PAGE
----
Overall, there's no doubt that watching the passive set was a more 'natural' and certainly less tiring experience than watching the active one. However...
We really missed on the passive set the resolution offered by the active one. This, of course, is down to the single insurmountable issue with passive 3D tech whereby it effectively halves the vertical resolution of the image that hits each eye.
Passive supporters suggest that once each eye is receiving its 3D image, you still get an HD-like impression. But watching the active and passive screens side by side with exactly the same content on each, the passive set's pictures look markedly less crisp and detailed.
The passive set also delivers a less dramatic 3D effect, with less distance between foreground and background objects.
There were a couple of other significant differences between the active and passive 21:9 TVs that seem to have more to do with the different screen technologies at their hearts than differences in the passive and active 3D effects. For the active 21:9 TV's use of direct LED lighting with local dimming lets it score significant advantages over the edge-LED passive 21:9 set when it comes to colour dynamism and, especially, black level response.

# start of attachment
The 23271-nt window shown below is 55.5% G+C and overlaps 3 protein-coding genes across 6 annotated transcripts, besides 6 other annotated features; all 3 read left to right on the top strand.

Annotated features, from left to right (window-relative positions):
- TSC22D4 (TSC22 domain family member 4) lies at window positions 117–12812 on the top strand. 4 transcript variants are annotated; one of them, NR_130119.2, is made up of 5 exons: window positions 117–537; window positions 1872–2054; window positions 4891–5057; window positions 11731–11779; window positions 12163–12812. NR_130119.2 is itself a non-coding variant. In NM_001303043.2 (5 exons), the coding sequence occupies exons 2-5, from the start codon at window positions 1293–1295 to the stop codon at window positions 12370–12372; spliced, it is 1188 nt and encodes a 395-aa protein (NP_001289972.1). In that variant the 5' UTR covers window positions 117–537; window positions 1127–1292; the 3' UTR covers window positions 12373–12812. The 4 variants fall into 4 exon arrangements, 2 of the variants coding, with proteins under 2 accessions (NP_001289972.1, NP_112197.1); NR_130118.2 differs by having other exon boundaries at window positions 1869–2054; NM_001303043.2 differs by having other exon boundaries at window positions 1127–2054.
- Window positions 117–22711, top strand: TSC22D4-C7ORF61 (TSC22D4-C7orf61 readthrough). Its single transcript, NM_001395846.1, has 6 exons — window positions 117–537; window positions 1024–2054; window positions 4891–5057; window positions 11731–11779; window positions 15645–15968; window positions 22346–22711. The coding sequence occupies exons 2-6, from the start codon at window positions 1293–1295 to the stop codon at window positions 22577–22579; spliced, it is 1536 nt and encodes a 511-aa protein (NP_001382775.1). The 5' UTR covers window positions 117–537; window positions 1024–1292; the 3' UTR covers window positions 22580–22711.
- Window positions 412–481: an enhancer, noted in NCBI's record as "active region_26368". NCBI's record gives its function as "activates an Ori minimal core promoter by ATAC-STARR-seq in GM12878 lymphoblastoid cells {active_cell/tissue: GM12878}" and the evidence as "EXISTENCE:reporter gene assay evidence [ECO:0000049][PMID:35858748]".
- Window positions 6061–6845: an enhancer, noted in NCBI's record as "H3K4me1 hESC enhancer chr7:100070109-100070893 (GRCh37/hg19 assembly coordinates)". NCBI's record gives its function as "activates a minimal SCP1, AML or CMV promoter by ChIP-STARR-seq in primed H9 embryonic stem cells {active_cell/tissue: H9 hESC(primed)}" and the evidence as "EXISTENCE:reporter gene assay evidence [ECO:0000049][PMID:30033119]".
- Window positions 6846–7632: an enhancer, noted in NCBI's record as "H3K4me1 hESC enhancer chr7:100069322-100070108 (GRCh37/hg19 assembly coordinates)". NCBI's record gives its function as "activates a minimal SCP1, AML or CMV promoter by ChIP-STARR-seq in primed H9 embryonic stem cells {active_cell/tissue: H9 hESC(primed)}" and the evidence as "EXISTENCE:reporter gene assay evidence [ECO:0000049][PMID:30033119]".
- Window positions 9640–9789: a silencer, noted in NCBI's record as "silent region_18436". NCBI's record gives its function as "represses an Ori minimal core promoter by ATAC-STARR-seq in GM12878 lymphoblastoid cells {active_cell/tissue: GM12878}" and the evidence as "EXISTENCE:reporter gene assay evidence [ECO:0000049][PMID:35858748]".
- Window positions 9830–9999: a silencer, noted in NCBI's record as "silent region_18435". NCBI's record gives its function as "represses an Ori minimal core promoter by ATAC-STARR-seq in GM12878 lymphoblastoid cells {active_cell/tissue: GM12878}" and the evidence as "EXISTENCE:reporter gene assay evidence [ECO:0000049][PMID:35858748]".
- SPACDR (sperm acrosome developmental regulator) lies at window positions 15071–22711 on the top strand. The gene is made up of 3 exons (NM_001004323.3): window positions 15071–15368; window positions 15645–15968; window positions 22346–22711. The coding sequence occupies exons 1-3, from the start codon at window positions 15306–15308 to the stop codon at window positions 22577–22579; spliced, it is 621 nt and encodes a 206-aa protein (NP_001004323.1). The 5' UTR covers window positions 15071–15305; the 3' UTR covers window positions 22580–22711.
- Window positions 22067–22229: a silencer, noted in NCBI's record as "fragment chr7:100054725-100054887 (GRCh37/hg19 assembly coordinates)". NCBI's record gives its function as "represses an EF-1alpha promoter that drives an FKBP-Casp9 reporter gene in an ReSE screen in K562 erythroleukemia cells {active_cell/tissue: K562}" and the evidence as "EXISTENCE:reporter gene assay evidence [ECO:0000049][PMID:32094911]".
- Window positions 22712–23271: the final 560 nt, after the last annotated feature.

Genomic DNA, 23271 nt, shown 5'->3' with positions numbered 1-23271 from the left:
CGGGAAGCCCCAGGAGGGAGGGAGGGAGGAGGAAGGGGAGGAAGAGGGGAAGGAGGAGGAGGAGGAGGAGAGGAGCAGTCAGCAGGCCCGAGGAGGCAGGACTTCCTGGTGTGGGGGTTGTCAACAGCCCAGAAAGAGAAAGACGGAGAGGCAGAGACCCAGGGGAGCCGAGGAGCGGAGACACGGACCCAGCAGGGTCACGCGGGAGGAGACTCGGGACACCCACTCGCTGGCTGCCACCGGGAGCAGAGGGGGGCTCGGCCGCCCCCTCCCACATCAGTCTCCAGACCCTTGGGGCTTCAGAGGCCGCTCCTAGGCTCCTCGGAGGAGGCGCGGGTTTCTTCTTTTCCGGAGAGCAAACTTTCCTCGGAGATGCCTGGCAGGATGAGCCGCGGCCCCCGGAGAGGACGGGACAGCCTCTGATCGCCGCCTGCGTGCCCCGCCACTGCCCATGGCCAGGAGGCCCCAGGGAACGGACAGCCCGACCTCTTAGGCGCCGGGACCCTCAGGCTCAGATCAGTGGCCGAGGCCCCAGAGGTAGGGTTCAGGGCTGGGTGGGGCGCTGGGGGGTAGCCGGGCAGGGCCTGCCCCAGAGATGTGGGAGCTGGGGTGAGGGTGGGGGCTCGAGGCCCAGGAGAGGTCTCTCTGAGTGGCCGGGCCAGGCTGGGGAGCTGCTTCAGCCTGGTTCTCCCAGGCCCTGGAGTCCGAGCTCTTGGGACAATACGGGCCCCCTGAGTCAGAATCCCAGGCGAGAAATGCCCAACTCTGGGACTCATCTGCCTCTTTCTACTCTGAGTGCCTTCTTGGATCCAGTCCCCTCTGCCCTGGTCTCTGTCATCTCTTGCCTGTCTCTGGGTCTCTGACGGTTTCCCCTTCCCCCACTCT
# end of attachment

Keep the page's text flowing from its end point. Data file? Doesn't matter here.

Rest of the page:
Dark scenes looked inkily black on the active set, but rather grey and washed out on the passive set. Furthermore, there were some pretty obvious issues with backlight uniformity on the passive model - a common complaint with edge LED TVs.
Overall, especially with these last two screen tech issues in mind, we'd have to say we preferred the active 21:9 TV's 3D pictures, despite their definite issues with crosstalk.
But before you consider this opinion to be gospel, we have to stress that our hands on wasn't done using a Sky 3D side by side feed (a 3D format that seems nicely suited to the passive 3D approach). Also, the Cinema 21:9 Gold samples we were using were far from final production models, and were being forced to work harder in brightness terms in a show-room environment than they would in a normal home.
The bottom line, then is that we really need to get a Cinema 21:9 Gold installed in our test rooms before any definitive conclusions can be reached. But even these early Gold samples have done enough to at least make the arrival of a finished model a day that we're seriously looking forward to.